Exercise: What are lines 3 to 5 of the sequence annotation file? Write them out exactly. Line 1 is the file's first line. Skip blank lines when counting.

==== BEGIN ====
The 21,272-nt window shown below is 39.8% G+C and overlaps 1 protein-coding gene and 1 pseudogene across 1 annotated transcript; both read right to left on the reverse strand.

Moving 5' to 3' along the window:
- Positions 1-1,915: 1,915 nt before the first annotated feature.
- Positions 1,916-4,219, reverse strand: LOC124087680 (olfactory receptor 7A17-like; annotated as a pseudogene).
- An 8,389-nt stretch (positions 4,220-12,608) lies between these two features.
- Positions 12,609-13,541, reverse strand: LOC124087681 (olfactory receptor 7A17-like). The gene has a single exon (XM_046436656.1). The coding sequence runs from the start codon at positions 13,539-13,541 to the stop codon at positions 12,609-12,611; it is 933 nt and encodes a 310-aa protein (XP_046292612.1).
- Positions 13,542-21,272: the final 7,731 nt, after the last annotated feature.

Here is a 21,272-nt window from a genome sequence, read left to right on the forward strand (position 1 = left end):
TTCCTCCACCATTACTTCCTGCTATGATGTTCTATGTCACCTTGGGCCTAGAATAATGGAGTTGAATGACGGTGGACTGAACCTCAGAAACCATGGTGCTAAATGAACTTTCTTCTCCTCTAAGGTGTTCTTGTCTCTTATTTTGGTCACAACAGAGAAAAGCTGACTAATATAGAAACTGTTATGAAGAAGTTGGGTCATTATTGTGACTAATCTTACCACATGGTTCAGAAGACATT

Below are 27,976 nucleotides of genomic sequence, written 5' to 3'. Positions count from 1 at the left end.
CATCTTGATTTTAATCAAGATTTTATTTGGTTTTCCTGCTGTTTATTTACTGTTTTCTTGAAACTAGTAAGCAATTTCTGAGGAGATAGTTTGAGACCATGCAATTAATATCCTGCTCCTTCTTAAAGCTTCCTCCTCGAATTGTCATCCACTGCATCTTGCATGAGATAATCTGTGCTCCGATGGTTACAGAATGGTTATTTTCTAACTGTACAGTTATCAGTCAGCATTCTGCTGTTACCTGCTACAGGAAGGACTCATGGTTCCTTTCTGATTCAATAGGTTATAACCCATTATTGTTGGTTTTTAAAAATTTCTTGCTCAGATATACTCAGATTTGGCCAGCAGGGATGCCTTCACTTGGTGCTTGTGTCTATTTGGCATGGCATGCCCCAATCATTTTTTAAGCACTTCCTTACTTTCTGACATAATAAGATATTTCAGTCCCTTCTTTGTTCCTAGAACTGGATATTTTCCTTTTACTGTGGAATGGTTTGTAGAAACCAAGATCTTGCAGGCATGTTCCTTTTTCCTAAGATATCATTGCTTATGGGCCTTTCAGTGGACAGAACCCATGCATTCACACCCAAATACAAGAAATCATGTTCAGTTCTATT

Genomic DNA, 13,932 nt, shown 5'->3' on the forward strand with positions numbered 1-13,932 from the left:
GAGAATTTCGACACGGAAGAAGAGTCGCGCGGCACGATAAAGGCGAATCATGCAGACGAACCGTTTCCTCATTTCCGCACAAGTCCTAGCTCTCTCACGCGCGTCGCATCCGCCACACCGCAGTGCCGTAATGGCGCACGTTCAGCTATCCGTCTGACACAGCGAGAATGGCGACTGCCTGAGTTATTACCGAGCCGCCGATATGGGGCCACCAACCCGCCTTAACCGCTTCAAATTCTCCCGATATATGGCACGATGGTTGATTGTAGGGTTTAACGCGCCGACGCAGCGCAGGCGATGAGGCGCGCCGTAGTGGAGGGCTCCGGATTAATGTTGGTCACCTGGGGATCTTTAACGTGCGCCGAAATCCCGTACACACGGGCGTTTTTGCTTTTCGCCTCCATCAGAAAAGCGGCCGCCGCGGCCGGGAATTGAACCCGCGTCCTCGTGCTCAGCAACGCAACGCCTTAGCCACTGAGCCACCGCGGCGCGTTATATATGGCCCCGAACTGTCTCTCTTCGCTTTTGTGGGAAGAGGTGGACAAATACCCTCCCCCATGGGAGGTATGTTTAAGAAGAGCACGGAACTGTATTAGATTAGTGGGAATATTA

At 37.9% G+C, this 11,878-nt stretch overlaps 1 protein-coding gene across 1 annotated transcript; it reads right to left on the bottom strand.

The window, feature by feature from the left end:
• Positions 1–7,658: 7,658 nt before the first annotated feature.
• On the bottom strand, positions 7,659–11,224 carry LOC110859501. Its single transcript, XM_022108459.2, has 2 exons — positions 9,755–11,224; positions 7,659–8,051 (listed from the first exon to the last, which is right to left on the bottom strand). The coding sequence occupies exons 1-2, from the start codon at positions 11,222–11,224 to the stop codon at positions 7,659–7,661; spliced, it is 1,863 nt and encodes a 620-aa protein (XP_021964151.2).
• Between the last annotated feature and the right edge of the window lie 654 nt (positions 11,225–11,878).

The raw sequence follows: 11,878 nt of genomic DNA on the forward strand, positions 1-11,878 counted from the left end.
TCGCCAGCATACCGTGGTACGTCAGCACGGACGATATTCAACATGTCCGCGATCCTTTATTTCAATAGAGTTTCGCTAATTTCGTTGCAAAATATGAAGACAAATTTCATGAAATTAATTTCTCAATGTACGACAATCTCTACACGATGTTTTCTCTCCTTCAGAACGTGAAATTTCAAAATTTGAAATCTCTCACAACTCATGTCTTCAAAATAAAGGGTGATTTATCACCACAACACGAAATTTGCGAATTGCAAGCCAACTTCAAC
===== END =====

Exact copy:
- Positions 1-1,915: 1,915 nt before the first annotated feature.
- Positions 1,916-4,219, reverse strand: LOC124087680 (olfactory receptor 7A17-like; annotated as a pseudogene).
- An 8,389-nt stretch (positions 4,220-12,608) lies between these two features.